One can perceive in her words an impetus or pressura, as the prophetess herself described it, which obliged her to write quickly so as not to pass over in silence any part of what the divine vision had shown her. The language was direct and pressing precisely because it flowed from the impulse of a personal revelation.

What is striking is the close interconnection between the two phenomena that the Sybil of the Rhine was called to combat: heresy on the one hand – the people who “will come with wan faces robed in black” – and the corruption of the Church on the other. As a reformer, Hildegard had to show the prelates their direct responsibilities with regard to the heretics. If the Cathars observed absolute chastity and the mortification of the body, it was as a harsh reaction to the laxity of many of these prelates.

The Cathar’s error, their heresy, was in fact rooted in something else: so deeply were they impressed by the evil in the world that they believed creation was not a work of God but the work of an evil, opposite principle and that the spirit alone was created by God. The clash with the Church was thus inevitable.

In contrast to the heretical extremism that condemned the world for its iniquity, Hildegard affirmed the intrinsic sacredness of the cosmos and of the microcosm-man in their indisputable link with the spirit of God.

Claudio Leonardi has emphasized that Hildegard spoke with absolute certainty of what she was asserting, since it was founded on God’s own authority; “throughout the Middle Ages”, he wrote, “criticism of the papacy continued, even from explicitly Christian sides. But this criticism of Hildegard’s is different, in the sense that she did not assume moralistic but rather authoritative tones. It is she, even in God’s name, in the vision of the reality and of the people which she claimed to have had from God, who places herself as one who knows how the papacy must be exercised. A Petrine charism seems to have been working within her which impelled her to recall the Pope to his role”.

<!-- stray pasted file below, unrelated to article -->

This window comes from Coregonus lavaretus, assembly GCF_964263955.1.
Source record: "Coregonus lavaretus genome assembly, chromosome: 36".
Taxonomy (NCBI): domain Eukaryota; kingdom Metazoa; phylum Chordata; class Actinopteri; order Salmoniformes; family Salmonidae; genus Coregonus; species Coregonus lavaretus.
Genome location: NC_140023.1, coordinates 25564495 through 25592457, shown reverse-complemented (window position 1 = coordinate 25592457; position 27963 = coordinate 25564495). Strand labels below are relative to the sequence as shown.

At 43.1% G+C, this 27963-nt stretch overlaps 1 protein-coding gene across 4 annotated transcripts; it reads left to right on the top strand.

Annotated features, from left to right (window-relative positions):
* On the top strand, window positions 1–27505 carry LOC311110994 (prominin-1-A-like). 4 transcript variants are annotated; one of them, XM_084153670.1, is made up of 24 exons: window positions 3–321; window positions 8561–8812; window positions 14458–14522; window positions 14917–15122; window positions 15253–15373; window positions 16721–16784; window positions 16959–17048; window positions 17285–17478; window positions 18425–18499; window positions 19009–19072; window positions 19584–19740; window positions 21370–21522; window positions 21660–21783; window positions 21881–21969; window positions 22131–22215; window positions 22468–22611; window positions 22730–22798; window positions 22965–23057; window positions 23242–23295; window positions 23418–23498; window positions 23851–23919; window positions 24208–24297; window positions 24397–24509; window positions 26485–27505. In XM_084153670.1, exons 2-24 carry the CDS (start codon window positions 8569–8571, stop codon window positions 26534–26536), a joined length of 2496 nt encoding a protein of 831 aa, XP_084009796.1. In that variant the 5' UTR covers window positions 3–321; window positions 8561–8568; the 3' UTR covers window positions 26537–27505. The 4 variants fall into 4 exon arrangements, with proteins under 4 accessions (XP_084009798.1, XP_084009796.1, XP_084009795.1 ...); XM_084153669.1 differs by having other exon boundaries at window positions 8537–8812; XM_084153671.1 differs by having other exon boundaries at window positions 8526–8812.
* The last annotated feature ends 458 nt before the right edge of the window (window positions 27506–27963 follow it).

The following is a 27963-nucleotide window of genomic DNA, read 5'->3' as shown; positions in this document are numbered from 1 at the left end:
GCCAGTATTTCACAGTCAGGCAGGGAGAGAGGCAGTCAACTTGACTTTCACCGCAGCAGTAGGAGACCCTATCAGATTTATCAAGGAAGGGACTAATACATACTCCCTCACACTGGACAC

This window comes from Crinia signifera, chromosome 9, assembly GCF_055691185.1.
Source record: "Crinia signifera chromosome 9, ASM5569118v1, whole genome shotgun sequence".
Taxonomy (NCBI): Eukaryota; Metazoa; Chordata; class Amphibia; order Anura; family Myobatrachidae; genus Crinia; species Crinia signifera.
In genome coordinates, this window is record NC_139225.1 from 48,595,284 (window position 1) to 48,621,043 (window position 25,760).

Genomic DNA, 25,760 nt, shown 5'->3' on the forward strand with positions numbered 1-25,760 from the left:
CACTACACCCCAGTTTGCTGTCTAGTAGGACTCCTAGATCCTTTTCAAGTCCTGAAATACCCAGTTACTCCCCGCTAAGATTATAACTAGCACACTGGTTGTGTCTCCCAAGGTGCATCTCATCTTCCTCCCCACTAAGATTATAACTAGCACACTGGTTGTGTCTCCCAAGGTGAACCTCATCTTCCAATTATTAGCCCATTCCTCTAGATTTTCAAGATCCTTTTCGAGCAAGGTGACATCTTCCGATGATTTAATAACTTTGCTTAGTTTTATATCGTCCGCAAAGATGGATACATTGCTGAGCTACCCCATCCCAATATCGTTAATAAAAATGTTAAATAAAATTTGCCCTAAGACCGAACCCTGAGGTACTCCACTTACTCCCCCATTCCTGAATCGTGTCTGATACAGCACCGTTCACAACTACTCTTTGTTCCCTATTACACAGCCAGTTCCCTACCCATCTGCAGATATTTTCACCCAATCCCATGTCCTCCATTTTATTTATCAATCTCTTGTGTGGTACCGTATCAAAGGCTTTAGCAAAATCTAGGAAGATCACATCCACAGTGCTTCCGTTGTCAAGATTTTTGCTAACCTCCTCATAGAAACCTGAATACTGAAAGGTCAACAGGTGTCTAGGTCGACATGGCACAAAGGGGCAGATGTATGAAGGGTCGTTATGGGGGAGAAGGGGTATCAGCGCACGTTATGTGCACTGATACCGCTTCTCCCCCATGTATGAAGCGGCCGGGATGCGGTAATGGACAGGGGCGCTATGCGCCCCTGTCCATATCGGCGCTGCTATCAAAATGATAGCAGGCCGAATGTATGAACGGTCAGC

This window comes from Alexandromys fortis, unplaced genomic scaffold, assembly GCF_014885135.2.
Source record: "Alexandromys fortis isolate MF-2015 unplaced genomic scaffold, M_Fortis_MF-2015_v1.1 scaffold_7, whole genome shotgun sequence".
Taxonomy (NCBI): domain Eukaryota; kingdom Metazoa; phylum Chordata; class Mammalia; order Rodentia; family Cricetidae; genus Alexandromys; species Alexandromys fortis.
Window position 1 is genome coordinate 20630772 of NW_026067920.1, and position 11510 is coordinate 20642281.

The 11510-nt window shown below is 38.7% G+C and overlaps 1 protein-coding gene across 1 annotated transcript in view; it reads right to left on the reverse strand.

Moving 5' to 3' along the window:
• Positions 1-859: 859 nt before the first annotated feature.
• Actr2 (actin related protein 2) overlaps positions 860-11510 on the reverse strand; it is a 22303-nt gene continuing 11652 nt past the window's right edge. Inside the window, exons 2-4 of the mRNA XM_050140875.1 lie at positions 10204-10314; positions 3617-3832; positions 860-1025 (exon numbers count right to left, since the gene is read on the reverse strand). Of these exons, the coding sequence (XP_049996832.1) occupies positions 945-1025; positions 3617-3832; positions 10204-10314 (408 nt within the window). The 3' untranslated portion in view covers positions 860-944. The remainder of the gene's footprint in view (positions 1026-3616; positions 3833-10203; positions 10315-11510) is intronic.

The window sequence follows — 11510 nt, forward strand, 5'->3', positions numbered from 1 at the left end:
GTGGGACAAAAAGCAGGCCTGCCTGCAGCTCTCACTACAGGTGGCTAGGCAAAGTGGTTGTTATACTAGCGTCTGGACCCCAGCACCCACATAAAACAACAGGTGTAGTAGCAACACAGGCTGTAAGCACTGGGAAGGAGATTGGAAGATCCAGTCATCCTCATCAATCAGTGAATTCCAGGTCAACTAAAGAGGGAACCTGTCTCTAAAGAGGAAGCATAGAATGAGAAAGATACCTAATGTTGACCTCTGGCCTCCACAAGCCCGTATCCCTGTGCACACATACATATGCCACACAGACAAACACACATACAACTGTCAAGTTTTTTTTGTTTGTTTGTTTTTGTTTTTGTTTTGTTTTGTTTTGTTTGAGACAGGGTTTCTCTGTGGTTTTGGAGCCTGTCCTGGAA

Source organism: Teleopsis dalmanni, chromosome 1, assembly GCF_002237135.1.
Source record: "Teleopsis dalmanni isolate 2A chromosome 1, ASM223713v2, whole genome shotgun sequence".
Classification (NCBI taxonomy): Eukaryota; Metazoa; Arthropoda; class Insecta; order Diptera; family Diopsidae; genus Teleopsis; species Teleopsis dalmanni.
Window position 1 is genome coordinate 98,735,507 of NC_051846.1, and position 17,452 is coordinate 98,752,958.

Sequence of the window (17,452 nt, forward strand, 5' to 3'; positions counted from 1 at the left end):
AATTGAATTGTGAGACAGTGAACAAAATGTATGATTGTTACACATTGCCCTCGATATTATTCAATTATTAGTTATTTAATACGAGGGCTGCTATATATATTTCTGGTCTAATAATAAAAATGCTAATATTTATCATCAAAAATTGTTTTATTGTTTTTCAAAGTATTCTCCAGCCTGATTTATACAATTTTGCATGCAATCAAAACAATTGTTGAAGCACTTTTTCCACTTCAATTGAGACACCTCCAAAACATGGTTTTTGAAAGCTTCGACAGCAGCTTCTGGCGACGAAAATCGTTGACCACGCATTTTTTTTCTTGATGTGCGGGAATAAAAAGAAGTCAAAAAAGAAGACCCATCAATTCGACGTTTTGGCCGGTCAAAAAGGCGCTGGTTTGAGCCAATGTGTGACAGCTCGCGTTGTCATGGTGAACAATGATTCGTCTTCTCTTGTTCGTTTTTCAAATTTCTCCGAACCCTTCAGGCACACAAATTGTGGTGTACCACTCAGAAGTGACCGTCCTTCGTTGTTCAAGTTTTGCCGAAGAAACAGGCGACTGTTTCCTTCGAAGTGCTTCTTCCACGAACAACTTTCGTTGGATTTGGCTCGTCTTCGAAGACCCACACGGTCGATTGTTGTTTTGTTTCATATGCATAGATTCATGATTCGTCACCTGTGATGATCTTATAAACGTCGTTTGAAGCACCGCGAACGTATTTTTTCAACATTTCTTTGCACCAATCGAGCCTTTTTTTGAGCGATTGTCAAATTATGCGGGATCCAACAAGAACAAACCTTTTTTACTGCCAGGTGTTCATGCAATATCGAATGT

With Hildegard it is the first time that prophecy appears so forceful in a woman, to the extent that, as Leonardi wrote further, “her words seem to invest the episcopal (and papal) roles and as it were to replace them”.

There is a strong optimistic note in her final message. This woman author did not preach the imminent event of the Anti-Christ but prefigured the “purification of the Church”, while at the same time referring to the end of the world. In this perspective the Cathars assumed a specific positive significance, placed as a necessary scourge to punish the decadent clergy and induce them to profound conversion.

The prophetess explained the reasons for the divine vendetta and proclaimed the reinstatement of justice to offer sinners a concrete possibility of redemption.

This may be one of the most valuable aspects of Hildegard’s preaching. In such a dark period, when the Church was betrayed by an inner evil, a woman gave a new message of hope to man. Kathryn Kerby-Fulton, an eminent scholar of Hildegard, has written: “Hildegard disclosed to the world the divine end hidden in history”; it is not by chance that among Hildegard’s most revealing contributions it is precisely the one she made in the context of the theology of salvation that should be recognized.

Valentina Giannacco

Sixty-one homilies

Hildegard preached between 1158 and 1170, when she was already elderly, not only in the prestigious archiepiscopal sees of Trier and Cologne but also in Metz, Würzburg, Bamberg and Kirchheim in Swabia. The sources attest that wherever her word reached, the Cathar movement was contained before the wave of persecution was unleashed by Innocent iii, Pope from 1198 to 1216. Sixty-one of her homilies have come down to us: three which testify to her commitment to the reform of the Church and against the Cathar heresy, written at the request of prelates who had invited her and which have been preserved in her correspondence, as well as 58 comments on Gospel texts, published in a special section in her minor works.




St. Peter’s Square

Feb. 17, 2020